Component-based software engineering (CBSE), also called components-based development (CBD), is a branch of software engineering that emphasizes the separation of concerns with respect to the wide-ranging functionality available throughout a given software system. It is a reuse-based approach to defining, implementing and composing loosely coupled independent components into systems. This practice aims to bring about an equally wide-ranging degree of benefits in both the short-term and the long-term for the software itself and for organizations that sponsor such software.
Software engineering practitioners regard components as part of the starting platform for service-orientation. Components play this role, for example, in web services, and more recently, in service-oriented architectures (SOA), whereby a component is converted by the web service into a service and subsequently inherits further characteristics beyond that of an ordinary component.
Components can produce or consume events and can be used for event-driven architectures (EDA).
All system processes are placed into separate components so that all of the data and functions inside each component are semantically related (just as with the contents of classes). Because of this principle, it is often said that components are modular and cohesive.
With regard to system-wide co-ordination, components communicate with each other via interfaces. When a component offers services to the rest of the system, it adopts a provided interface that specifies the services that other components can utilize, and how they can do so. This interface can be seen as a signature of the component - the client does not need to know about the inner workings of the component (implementation) in order to make use of it. This principle results in components referred to as encapsulated. The UML illustrations within this article represent provided interfaces by a lollipop-symbol attached to the outer edge of the component.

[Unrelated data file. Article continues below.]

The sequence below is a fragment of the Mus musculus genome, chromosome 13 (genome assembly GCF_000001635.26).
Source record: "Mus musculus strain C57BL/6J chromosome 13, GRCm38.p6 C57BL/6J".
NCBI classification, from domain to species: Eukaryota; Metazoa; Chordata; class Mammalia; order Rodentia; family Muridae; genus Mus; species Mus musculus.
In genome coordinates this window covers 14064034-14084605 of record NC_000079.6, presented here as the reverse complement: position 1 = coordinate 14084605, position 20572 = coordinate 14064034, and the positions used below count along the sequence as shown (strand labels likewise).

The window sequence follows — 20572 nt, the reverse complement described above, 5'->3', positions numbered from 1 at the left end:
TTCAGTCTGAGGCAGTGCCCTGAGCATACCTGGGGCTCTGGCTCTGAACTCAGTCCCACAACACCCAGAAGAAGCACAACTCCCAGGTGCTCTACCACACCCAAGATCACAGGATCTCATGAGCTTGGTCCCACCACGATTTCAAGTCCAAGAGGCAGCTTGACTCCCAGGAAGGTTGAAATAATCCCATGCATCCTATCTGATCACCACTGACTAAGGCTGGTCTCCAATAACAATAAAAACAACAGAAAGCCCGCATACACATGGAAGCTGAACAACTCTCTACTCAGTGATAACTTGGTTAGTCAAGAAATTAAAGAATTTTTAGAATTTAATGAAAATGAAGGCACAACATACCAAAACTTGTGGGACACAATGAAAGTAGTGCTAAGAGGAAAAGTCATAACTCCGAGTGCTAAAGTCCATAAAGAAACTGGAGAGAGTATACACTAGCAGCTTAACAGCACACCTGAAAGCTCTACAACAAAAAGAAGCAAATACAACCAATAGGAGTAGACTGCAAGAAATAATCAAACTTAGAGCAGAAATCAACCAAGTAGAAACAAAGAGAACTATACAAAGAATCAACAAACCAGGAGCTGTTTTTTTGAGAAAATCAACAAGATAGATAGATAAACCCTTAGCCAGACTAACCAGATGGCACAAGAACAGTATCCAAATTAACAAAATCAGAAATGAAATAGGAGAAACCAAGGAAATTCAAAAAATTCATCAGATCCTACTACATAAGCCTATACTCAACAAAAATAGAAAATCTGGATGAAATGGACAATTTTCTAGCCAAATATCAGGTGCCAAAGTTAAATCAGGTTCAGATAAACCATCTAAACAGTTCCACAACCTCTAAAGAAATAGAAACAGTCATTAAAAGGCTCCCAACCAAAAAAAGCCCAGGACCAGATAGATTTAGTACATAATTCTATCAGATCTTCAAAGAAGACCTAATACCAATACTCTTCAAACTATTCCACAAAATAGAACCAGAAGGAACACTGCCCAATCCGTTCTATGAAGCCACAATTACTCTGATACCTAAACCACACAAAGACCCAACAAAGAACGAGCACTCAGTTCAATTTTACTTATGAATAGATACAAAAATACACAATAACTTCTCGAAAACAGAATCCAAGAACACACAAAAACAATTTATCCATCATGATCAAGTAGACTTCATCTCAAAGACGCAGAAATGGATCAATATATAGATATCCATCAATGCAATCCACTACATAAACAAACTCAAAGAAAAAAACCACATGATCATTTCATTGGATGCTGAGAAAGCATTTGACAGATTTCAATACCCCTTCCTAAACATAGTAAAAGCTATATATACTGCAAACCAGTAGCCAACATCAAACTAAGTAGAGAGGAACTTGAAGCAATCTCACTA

However, when a component needs to use another component in order to function, it adopts a used interface that specifies the services that it needs. In the UML illustrations in this article, used interfaces are represented by an open socket symbol attached to the outer edge of the component.
Another important attribute of components is that they are substitutable, so that a component can replace another (at design time or run-time), if the successor component meets the requirements of the initial component (expressed via the interfaces). Consequently, components can be replaced with either an updated version or an alternative without breaking the system in which the component operates.
As a rule of thumb for engineers substituting components, component B can immediately replace component A, if component B provides at least what component A provided and uses no more than what component A used.
Software components often take the form of objects (not classes) or collections of objects (from object-oriented programming), in some binary or textual form, adhering to some interface description language (IDL) so that the component may exist autonomously from other components in a computer. In other words, a component acts without changing its source code. Although, the behavior of the component's source code may change based on the application's extensibility, provided by its writer.
When a component is to be accessed or shared across execution contexts or network links, techniques such as serialization or marshalling are often employed to deliver the component to its destination.
Reusability is an important characteristic of a high-quality software component. Programmers should design and implement software components in such a way that many different programs can reuse them. Furthermore, component-based usability testing should be considered when software components directly interact with users.
It takes significant effort and awareness to write a software component that is effectively reusable. The component needs to be: